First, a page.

8. It’s mainly the work of Tyndale. The AV is still, primarily the work of the great William Tyndale. At least 83 per cent of the New Testament comes from Tyndale’s translation and 76 per cent of the Old Testament come from Tyndale’s work, with the AV translators just adding that sheen of impenetrable Jacobean literary bling. The AV has majesty and stateliness. But Tyndale has a levity, a homeliness which is entirely absent from the AV. According to Tyndale, ‘The Lord was with Joseph and he was a lucky fellow’; according to the AV ‘the Lord was with Joseph and he was a prosperous man’ (Gen. 39.2). See what’s happened? Joseph’s gone up in the world. Just like the Bible.

9. Even the translators themselves didn’t use it. Lancelot Andrewes, chairman of the AV translators, used the Geneva Bible for his sermons – as did several other bishops. Archbishop Laud, the man later given the task of suppressing the Geneva Bible, based his sermons on the Geneva Bible until the mid-1620s. Amazingly, even in the AV itself, in the preface, Bishop Smith makes a quote – and he quotes the Geneva Bible! When the Puritans from the Mayflower set foot on America, it was the Geneva Bible they carried with them, not the King James.

10. It succeeded because other versions were banned. The Geneva Bible continued to sell – and in huge numbers. Indeed, it proved so popular that in 1616 the King was forced to ban the printing of the Geneva Bible by any English press. Although people continued to import copies, eventually the ban worked and the AV became the default English translation. Without any serious competition, its sonorous, beautiful, fantastic prose wove itself into our culture.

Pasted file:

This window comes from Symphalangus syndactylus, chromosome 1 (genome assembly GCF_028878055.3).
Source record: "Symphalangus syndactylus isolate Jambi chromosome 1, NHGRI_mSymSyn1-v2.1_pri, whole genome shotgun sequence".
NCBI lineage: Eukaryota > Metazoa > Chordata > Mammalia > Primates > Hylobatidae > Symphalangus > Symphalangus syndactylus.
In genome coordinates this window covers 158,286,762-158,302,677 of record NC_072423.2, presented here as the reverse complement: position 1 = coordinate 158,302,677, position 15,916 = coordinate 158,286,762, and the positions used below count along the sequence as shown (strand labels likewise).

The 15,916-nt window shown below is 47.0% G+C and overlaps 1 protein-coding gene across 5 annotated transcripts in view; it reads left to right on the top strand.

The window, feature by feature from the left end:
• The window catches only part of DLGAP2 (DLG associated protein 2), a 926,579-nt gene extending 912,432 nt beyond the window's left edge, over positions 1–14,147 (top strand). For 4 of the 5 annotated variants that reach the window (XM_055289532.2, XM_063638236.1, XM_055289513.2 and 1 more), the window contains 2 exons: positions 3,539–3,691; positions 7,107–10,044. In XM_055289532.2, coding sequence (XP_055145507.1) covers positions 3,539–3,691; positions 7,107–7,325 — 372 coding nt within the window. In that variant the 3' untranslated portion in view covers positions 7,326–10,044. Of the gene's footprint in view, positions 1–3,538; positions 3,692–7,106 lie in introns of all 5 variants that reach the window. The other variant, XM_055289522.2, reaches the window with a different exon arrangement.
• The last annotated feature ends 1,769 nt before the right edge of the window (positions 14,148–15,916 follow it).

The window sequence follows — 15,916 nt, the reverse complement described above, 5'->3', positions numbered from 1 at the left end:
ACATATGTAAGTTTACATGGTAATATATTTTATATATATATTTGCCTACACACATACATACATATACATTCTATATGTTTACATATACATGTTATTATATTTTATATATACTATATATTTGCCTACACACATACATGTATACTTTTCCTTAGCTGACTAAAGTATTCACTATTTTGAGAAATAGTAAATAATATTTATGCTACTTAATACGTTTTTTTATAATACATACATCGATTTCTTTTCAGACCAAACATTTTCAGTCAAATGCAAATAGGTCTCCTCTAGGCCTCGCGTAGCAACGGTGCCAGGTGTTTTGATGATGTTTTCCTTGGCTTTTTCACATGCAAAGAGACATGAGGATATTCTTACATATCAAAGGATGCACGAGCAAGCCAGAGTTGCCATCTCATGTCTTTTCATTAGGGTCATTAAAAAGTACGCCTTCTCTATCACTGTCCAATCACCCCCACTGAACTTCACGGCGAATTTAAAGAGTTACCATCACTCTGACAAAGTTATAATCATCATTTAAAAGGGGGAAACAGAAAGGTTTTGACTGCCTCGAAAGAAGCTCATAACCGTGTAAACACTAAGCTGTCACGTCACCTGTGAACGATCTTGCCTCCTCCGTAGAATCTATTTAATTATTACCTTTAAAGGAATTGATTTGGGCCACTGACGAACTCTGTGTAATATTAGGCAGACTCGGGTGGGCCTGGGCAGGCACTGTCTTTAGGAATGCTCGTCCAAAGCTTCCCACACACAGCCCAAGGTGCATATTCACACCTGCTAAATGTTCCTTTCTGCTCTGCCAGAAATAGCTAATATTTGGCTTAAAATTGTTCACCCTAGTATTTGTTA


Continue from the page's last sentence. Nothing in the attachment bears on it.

Here’s the conclusion from the chapter in God’s Dangerous Book:

Its privileged position means that the AV has taken on a symbolic value. Just as everyone loves old English churches, but fewer and fewer go to worship, we cherish the AV, but hardly anyone reads it. A copy of the AV is what every household has, along with a dusty volume of the complete works of Shakespeare.

This is why the AV is the non-Christian’s version of choice. It allows them to enjoy the language without having to obey the thing. Because, deep down, we want a God with a big white beard and a nice line in Jacobean poetry. We don’t want a God who talks in the language of tradesman’s Greek; a God who sounds like a shopkeeper or a housewife or even a carpenter; we want a God who sounds old and ancient and mysterious. The logical conclusion of this is the mind-bogglingly stupid statement of Charles Allen Dinsmore, who declared the AV to be ‘a finer and nobler literature than the Scriptures in their original tongues.’ As the Cambridge History of the Bible puts it, the AV’s text ‘acquired a sanctity properly ascribable only to the unmediated voice of God.’

Why do we love the King James Bible? Why did it come to dominate our culture?

Because it sounds better than the original.